Overhauling the Somnolent Rural Credit System

N A Mujumdar While the United Front government's initiatives with regard to revitalising and expanding rural credit are welcome and necessary, they do not tackle the twin problems confronting the rural credit delivery system: high transaction cost and poor repayment performance.

Food Security, Price Stability and the Budget

This paper addresses three interrelated medium-term issues arising, directly or indirectly, out of the central budget for 1997-98: price stability, food security and internal debt management. The government had waxed eloquent in 1995-96 about rice and wheat emerging as major export commodities and about the proper use of 'surplus foodgrains'. But even before 1996 was out we were compelled to arrange emergency import of two million tonnes of wheat. This has exposed the vulnerability of the economy in terms of food security and highlighted the importance of supply-side factors in sustaining price stability. While inflation cannot be controlled by a one-point programme of controlling money supply, containing the extent of monetisation of the budget deficit is critical to sustaining price stability. In this context the abolition of Ad Hoc Treasury Bills from April 1, 1997 has been hailed as a systematic change, but in the ultimate analysis what matters is not the mechanics of monetisation of the budget deficit as the political will to observe fiscal prudence.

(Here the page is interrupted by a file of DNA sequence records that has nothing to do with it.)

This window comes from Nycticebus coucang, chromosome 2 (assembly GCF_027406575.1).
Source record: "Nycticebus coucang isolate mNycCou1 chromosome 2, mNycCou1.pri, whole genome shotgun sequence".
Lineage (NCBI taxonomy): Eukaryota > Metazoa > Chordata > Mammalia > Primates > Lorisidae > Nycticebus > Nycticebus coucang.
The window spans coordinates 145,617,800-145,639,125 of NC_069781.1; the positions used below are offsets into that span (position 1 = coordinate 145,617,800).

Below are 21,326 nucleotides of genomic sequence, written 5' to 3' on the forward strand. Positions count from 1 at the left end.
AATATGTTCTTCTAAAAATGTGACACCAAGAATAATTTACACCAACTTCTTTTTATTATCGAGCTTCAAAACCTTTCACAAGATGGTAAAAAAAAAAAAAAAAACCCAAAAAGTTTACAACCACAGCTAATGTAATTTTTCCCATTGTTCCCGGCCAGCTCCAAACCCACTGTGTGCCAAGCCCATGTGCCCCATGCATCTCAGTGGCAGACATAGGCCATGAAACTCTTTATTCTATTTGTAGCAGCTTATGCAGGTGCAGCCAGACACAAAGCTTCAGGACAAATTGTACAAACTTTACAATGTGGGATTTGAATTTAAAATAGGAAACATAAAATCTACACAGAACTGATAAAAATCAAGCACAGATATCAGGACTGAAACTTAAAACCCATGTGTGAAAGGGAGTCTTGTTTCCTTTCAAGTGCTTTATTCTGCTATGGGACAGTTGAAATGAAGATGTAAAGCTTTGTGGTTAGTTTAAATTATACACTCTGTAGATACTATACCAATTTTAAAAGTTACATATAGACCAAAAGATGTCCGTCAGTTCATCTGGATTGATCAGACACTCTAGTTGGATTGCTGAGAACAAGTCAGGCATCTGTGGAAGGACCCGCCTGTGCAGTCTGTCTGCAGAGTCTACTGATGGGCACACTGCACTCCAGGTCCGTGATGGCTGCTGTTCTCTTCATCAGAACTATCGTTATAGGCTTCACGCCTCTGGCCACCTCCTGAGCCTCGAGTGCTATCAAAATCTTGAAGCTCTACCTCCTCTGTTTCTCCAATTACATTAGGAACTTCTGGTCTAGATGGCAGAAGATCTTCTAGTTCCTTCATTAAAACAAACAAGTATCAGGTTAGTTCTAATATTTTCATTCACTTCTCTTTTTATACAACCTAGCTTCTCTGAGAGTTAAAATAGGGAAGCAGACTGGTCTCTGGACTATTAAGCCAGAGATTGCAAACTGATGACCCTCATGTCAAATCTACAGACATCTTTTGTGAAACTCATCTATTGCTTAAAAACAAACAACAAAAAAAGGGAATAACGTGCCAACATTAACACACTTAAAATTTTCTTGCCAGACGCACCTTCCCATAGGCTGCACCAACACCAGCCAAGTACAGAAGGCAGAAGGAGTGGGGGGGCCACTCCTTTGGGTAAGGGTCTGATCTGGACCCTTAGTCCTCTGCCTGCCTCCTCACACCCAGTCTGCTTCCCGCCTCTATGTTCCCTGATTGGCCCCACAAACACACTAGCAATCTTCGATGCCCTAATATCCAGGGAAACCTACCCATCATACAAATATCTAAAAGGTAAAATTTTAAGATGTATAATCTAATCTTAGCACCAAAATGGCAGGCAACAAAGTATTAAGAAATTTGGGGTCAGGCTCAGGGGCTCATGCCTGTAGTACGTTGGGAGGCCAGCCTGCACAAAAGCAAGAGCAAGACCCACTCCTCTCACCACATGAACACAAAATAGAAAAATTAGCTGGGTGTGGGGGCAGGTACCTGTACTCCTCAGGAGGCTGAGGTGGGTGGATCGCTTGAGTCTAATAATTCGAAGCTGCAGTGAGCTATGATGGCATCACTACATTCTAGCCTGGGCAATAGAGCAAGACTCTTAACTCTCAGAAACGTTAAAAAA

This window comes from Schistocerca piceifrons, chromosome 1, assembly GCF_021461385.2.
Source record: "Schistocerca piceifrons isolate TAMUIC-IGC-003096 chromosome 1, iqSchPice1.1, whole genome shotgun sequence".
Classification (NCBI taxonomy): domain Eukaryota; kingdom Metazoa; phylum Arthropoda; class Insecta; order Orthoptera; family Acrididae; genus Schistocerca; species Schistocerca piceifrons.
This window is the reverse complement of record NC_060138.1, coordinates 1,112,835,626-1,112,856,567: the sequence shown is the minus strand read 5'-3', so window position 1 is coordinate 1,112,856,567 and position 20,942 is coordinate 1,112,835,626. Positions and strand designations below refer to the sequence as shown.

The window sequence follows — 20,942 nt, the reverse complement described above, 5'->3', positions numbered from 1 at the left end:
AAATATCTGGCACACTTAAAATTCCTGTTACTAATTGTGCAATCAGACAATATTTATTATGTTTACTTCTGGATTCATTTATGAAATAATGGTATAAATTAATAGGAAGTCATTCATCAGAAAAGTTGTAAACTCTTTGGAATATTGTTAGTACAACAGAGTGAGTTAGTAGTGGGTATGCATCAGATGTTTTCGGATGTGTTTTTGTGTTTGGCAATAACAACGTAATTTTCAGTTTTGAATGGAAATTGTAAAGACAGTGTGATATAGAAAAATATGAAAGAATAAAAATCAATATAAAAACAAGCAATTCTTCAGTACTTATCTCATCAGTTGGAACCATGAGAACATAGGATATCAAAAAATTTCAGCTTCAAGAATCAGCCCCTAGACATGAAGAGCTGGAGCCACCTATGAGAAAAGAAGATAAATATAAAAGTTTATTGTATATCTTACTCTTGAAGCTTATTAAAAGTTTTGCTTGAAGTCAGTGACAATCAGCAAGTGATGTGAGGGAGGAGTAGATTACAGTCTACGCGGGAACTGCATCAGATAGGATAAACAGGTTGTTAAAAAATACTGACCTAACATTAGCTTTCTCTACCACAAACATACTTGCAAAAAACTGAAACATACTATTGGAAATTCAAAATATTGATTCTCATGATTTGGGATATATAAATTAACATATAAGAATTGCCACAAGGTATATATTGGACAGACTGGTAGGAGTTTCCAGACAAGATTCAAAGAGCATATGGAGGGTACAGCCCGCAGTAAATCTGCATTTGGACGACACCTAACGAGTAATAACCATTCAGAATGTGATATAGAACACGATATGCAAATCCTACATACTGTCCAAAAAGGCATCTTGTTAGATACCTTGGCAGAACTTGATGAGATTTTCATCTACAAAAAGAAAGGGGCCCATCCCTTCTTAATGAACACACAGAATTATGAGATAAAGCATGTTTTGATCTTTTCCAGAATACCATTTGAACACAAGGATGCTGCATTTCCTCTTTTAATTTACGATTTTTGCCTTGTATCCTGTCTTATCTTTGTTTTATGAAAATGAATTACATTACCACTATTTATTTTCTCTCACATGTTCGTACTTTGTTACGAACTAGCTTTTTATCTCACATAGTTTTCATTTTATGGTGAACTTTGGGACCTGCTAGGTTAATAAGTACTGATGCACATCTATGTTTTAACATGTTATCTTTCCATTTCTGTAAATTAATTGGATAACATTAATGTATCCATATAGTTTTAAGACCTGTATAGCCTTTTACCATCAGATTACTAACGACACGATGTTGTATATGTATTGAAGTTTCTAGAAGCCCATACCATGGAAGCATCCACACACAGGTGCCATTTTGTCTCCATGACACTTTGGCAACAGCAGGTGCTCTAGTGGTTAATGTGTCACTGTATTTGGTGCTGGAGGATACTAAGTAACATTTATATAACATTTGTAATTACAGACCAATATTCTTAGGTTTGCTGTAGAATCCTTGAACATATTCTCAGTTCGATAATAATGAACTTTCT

Public Policy and the Financial System-A Dilemma of Two Cultures

Public Policy and the Financial System A Dilemma of Two Cultures N A Mujumdar The financial sector reforms introduced as part of economic liberalisation have done the economy more harm than good. Any reforms that we introduce must he judged by the test of their relevance to the specific Indian socio-economic milieu, and the 1991-96 reforms fail this test. The initiatives taken by the United Front government appear to appreciate this point.